MBA? “You really have to understand the business behind your art,” Angelakos explains, “because otherwise your art is gonna be taken and mangled with and destroyed in ways you can’t even imagine.”
Passion Pit aren’t ours anymore. This week, Cambridge’s dance-pop-band-gone-international embark on a 10-date West Coast arena tour with Muse before hitting the fall-college-fest circuit in October. In some landlocked areas of the country, the “Sleepyhead” single — a track Boston first heard on the 2008 Chunk of Change EP before it was carried over to last year’s debut album, Manners (Columbia) — is just getting proper release treatment. Meanwhile, frontman Michael Angelakos has signed with Sony/ATV Music Publishing, developing a reputation as a top-shelf industry co-writer and producer. I sit down with Angelakos to talk about Passion Pit’s endless stream of remixes, the jump to a major label, and how to approach the band’s upcoming “defining album,” which should see the light in 2011. Here’s some excerpts from the conversation, as Passion Pit continue to grip the world.
It’s interesting how you just came out of nowhere two years ago, and nobody was really sure what kind of band you were, even if you were going to be a hit. Most bands are still getting caught up in being a band, and here you guys are going off, writing songs, remixing songs, all in this cottage industry, which was a really mature sort of thing . . .
We really — I mean, at least my manager and I, and [drummer] Nate Donmoyer — we all had a plan, and you really have to understand the business behind your art, because otherwise your art is gonna be taken and mangled with and destroyed in ways you can’t even imagine. And now, with the second album, that’s a whole other monster to deal with.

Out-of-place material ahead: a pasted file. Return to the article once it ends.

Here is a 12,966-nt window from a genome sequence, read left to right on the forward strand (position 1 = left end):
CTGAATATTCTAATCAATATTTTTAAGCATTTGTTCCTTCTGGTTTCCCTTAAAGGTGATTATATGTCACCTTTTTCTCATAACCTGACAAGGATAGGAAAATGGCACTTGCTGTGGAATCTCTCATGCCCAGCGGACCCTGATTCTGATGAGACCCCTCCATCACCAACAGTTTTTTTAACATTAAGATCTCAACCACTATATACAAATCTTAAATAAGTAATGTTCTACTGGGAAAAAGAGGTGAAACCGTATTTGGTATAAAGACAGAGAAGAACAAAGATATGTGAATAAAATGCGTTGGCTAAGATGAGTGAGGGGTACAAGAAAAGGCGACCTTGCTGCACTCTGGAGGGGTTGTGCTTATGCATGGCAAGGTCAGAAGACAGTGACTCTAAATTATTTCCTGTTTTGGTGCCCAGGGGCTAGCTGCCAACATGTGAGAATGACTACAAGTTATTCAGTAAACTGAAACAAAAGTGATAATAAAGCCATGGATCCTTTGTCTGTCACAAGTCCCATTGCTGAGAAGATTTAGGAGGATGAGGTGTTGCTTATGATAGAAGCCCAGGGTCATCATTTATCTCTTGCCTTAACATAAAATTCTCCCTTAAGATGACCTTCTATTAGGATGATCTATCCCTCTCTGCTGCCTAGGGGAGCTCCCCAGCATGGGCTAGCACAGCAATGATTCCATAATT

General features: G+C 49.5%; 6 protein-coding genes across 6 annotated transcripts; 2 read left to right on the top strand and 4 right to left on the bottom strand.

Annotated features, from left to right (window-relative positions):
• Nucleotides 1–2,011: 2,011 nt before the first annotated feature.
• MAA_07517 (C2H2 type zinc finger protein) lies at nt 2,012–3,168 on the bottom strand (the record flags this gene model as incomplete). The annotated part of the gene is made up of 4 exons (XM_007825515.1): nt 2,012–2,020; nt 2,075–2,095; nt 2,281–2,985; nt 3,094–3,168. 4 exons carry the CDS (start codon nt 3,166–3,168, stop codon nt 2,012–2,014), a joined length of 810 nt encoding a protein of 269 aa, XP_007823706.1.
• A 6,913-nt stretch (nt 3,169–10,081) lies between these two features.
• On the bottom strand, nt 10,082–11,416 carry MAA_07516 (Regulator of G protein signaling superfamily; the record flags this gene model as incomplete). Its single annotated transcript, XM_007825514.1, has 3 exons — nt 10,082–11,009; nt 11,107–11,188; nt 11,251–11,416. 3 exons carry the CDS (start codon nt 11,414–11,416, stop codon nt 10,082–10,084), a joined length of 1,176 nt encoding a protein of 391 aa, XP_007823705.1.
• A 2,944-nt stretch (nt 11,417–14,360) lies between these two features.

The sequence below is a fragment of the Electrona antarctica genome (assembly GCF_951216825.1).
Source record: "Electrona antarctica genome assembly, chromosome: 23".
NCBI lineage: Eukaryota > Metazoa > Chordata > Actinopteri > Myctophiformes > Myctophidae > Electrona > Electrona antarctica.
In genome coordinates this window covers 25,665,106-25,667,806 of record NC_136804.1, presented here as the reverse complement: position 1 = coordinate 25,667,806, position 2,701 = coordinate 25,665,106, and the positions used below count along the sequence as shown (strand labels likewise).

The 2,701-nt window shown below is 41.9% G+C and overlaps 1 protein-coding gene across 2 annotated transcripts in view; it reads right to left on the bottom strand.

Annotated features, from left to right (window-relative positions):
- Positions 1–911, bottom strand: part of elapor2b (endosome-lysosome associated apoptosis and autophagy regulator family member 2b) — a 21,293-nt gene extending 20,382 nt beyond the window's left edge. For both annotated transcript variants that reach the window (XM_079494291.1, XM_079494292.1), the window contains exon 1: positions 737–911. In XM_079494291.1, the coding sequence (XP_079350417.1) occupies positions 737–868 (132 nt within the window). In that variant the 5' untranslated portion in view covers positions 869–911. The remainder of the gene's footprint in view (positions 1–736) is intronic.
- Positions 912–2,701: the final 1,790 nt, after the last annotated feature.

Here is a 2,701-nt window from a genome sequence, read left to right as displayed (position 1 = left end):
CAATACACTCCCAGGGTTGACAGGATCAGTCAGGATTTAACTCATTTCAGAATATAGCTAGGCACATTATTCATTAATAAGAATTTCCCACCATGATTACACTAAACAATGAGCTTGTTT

It’s the difficult album, too, the second one . . .
I’m not as scared of it as I thought I would be. I thought Manners was the second album, you know? Because I mean, Chunk of Change was the one where everyone was like, “Let’s see what they come out with next.” That was Manners, because Chunk of Change had “Sleepyhead.” So to me, I mean, this is like the third album, this is the defining album, this is the logo album. This the album that’s the “stay or leave” album, but I think we’ve made a big enough impression where we’re in good health, music-industry-wise.
Do covers, like your summer release of Smashing Pumpkins’ “Tonight Tonight,” or remixes of passion pit songs take away from the original music or the identity of the band?
No, not at all, because I think it really only sparks interest. The people blogging about remixes or covers are already acclimated with the singles. The singles are old news to them. By the same token, the singles are hitting people who have no idea what or who the hell Passion Pit is. It’s just a song or a few songs they know. These are people in secondary territories that you do not have a chance in hell of hitting unless you have radio on your side.